Today the Prime Minister announced an ambitious new Policy and Evidence Centre on Modern Slavery to be led by the Bingham Centre The Prime Minister has today announced the investment of £10million of public funding from UK Research and Innovation's Strategic Priorities Fund to create an ambitious new Policy and Evidence Centre on Modern Slavery and Human Rights. The Centre's job will be to bring about a step change in our understanding of modern slavery and to transform the effectiveness…

GOVERNMENT+1

NMIRFs: National Mechanisms for Implementation, Reporting, and Follow-Up

The British Institute of International and Comparative Law (BIICL) provides informed, independent and practical legal ideas for a global community. Its high quality and respected work involves analysis and debate about contemporary issues on every continent, from its base in the heart of London's energetic and multicultural legal network. BIICL has been making an influential impact since its foundation in 1958, and it can trace its history even further back to 1894. It is one of the very…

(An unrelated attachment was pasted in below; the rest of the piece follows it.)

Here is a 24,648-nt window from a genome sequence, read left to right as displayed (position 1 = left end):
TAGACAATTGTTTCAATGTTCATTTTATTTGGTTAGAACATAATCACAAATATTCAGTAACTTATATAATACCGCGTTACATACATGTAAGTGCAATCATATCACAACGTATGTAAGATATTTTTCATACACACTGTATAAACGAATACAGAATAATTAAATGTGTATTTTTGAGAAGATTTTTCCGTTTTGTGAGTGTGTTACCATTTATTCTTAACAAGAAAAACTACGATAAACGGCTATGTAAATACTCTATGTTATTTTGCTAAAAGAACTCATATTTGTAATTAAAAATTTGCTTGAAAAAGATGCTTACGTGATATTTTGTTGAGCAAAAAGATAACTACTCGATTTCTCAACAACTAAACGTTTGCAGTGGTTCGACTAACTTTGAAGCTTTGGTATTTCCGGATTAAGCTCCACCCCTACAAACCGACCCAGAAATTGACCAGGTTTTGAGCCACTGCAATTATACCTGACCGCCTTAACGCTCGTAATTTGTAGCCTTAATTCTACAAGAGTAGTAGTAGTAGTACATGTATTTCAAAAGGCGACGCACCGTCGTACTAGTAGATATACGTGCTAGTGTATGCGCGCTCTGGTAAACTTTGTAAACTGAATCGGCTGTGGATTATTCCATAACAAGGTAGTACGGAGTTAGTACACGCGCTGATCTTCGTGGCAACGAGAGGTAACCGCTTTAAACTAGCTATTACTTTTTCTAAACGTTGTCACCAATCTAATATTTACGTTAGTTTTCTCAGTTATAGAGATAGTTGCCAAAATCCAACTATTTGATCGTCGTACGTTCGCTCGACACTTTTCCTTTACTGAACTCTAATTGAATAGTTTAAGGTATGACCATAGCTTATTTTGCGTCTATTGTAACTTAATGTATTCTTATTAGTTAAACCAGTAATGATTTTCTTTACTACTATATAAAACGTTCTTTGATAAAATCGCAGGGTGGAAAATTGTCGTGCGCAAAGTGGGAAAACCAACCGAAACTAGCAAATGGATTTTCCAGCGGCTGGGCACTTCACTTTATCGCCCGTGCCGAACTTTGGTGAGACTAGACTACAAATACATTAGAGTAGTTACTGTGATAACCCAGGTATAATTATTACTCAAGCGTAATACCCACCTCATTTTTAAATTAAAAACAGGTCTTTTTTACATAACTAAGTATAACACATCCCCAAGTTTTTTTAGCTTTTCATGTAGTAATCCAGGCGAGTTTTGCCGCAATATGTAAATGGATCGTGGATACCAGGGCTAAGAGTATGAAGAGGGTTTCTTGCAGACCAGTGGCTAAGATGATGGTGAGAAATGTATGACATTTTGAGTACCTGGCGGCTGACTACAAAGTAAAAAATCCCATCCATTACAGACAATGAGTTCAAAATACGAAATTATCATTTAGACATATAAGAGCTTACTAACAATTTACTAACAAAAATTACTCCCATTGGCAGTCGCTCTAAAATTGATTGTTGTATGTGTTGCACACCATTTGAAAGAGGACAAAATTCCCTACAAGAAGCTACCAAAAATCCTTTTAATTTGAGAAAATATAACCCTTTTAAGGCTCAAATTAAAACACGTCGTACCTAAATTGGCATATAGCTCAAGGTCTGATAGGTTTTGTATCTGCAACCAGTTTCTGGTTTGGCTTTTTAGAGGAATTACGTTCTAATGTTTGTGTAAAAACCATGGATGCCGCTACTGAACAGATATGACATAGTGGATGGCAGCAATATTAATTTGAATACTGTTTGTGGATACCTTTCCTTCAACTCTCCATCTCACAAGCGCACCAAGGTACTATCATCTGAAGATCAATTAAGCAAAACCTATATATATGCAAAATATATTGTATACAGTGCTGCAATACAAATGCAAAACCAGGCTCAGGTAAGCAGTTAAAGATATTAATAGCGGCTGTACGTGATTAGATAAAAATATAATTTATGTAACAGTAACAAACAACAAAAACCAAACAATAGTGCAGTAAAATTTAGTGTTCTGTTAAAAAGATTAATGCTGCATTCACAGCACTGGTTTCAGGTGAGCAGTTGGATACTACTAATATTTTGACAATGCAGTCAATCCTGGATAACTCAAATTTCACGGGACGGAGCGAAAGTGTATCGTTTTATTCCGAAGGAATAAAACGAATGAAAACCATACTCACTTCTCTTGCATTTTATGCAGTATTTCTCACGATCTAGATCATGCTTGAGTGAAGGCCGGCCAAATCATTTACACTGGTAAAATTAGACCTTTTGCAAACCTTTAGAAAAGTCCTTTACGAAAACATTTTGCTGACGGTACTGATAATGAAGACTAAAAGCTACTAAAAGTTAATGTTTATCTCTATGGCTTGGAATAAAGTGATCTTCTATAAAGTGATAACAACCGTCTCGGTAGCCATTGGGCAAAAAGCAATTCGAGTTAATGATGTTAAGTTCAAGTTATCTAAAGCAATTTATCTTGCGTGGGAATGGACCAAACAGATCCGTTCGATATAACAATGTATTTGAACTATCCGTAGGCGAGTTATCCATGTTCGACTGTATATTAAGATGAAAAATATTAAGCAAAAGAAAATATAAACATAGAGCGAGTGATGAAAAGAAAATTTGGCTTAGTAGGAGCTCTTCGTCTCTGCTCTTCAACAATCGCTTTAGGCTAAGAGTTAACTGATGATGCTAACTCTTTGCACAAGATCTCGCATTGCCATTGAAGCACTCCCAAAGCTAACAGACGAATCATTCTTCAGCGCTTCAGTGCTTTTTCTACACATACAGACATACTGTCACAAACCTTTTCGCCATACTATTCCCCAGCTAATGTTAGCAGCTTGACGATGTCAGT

GOVERNMENT

APPG on the Rule of Law: Data Processing and the Rule of Law

EVENTS APPG on the rule of Law: Data Processing and the rule of law  Event Details When government decisions are made about individuals' rights using data processing, it can be hard for an individual to know whether their data were accurate or processed correctly. Transparency and accountability in the adoption and operation of data processing and automated decision-making can help improve trust in such technology and enable it to function more effectively. This…

DIGITAL AGE+1

The emergence and coming of age of National Mechanisms for Implementation, Reporting and Follow up